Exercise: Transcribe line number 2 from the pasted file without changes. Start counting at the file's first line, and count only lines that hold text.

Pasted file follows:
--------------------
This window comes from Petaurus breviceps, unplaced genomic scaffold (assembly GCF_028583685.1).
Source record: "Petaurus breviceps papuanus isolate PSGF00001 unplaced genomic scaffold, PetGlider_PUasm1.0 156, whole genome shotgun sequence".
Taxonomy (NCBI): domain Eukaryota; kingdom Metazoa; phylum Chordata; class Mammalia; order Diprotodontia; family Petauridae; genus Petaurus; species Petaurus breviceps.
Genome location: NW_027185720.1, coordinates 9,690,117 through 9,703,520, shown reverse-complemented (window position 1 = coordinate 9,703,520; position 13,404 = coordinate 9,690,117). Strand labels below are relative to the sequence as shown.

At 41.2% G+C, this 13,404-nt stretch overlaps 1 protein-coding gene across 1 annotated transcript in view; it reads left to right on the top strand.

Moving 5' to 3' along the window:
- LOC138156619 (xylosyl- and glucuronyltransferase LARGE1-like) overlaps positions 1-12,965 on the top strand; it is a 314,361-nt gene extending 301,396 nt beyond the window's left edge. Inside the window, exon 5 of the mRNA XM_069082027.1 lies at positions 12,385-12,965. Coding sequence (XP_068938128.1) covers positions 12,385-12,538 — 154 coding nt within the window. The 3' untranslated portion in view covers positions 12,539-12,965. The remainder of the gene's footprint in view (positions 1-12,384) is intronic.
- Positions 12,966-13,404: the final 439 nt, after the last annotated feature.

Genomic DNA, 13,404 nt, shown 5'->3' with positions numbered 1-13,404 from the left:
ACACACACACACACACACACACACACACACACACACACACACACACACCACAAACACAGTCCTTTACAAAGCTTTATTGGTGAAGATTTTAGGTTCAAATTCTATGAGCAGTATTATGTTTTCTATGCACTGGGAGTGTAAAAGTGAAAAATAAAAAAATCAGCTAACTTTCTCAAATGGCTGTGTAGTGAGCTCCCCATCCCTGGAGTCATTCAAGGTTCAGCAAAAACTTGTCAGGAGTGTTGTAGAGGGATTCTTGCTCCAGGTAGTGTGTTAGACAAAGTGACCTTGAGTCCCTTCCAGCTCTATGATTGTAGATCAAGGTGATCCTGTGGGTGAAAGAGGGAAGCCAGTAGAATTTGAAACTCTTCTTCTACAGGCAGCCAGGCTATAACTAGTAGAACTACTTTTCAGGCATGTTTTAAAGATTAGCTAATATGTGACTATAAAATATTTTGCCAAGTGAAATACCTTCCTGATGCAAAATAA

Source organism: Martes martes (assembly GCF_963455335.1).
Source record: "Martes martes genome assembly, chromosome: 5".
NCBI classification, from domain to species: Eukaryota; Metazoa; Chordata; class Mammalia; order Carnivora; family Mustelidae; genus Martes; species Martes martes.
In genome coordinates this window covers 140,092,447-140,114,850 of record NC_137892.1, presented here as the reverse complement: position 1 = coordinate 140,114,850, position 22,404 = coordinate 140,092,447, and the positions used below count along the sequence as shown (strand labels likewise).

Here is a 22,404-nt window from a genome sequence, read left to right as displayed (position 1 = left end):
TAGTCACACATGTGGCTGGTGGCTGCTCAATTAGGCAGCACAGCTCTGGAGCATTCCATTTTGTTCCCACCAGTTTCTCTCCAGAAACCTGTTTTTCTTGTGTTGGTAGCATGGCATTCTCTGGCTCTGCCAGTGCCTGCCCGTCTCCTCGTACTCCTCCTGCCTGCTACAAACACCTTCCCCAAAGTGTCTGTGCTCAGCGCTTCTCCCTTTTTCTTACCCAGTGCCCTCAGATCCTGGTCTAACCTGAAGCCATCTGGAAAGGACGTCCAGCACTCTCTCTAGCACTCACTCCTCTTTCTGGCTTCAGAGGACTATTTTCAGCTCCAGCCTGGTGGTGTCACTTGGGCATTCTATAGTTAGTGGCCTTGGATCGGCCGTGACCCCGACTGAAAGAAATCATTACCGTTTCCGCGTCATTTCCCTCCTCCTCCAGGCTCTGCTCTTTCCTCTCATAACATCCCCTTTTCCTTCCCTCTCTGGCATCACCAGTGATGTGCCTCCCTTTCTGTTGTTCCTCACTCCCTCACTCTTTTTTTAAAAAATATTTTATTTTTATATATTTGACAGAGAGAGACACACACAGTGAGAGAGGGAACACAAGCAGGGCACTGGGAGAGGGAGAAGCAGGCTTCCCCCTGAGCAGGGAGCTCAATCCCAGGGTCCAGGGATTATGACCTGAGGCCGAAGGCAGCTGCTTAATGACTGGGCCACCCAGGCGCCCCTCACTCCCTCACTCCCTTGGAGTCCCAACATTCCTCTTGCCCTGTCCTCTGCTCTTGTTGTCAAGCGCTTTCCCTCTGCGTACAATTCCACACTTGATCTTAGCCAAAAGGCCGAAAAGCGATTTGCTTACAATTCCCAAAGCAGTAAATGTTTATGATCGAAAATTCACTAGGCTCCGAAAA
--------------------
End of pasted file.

Source record: "Petaurus breviceps papuanus isolate PSGF00001 unplaced genomic scaffold, PetGlider_PUasm1.0 156, whole genome shotgun sequence".